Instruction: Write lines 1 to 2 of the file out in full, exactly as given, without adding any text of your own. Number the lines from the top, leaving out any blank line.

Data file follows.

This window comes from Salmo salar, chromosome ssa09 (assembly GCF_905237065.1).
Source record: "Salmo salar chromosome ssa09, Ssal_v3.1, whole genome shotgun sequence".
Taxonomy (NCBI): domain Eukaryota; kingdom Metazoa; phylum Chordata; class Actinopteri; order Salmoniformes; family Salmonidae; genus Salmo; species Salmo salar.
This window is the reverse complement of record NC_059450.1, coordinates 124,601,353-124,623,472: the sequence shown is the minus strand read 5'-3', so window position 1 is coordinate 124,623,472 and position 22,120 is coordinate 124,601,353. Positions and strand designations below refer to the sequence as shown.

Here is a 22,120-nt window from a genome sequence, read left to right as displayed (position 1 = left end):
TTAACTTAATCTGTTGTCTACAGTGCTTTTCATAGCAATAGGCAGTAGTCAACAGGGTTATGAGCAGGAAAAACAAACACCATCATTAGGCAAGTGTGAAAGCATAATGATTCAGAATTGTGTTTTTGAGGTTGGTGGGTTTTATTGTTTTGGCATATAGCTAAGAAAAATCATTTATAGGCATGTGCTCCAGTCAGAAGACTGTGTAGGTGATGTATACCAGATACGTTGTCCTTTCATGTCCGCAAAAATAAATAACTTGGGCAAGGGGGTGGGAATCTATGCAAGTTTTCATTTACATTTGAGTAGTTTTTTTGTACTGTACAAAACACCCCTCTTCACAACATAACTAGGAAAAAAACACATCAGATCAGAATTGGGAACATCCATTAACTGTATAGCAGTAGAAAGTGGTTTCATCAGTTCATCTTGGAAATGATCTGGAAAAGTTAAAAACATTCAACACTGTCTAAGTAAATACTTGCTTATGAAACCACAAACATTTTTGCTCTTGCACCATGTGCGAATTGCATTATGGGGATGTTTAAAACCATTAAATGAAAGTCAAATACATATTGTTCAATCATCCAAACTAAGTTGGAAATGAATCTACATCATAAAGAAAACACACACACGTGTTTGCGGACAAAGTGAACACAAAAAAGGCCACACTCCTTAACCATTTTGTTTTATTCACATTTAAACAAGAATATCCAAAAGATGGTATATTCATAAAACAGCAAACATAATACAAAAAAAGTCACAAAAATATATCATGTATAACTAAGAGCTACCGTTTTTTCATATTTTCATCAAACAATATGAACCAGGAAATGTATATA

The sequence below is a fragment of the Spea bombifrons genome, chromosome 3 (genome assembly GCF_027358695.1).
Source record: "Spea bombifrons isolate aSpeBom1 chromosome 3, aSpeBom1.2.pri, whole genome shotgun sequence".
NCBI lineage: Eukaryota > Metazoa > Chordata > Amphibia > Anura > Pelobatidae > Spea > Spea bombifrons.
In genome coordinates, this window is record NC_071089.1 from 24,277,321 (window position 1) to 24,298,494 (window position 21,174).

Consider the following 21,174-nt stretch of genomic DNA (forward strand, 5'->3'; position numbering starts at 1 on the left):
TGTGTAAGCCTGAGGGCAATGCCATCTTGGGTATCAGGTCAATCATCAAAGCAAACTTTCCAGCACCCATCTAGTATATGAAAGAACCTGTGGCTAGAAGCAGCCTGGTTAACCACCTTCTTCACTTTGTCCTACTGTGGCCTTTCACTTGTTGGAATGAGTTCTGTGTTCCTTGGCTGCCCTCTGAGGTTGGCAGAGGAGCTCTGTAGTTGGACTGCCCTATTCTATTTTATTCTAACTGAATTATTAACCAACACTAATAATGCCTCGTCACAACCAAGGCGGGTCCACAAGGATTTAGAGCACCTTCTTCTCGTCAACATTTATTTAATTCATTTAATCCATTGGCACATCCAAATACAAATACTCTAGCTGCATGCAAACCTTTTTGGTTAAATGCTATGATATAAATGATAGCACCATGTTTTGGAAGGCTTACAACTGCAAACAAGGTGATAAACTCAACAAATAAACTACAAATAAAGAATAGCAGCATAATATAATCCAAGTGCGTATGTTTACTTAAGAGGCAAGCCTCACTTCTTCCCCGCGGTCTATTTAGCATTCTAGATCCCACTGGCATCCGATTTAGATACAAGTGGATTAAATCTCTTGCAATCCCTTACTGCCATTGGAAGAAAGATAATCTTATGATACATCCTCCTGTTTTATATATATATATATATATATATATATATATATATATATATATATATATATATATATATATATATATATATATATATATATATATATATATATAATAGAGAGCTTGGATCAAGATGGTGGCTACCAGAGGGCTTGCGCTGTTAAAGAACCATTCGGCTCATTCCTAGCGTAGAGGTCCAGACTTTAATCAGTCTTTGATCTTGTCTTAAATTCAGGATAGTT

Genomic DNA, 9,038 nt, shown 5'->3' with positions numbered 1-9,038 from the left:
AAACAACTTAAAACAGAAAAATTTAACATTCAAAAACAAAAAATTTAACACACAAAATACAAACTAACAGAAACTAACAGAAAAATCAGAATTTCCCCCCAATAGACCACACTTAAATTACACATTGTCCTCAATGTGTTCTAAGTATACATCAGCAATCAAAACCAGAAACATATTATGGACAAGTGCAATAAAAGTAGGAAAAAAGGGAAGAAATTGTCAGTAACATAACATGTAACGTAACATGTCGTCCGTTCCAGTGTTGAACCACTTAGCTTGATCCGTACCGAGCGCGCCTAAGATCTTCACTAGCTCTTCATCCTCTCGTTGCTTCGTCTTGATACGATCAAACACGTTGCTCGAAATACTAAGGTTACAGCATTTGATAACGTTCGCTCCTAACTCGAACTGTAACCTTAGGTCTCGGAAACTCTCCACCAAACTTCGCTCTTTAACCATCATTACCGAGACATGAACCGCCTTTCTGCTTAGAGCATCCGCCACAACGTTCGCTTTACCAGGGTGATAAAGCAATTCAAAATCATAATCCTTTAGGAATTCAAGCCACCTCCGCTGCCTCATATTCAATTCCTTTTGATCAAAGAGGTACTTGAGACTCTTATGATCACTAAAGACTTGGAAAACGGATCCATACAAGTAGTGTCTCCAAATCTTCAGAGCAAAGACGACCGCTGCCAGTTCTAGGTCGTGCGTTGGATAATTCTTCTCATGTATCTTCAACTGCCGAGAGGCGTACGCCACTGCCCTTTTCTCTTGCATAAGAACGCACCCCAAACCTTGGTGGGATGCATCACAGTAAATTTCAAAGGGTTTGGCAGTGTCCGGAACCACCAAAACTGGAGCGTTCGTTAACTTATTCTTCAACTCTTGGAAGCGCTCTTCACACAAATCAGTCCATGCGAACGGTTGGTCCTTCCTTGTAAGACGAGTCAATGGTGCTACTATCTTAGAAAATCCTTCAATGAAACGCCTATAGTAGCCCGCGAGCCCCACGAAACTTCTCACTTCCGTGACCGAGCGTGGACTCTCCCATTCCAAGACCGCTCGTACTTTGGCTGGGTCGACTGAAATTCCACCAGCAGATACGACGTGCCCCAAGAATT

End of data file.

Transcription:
This window comes from Salmo salar, chromosome ssa09 (assembly GCF_905237065.1).
Source record: "Salmo salar chromosome ssa09, Ssal_v3.1, whole genome shotgun sequence".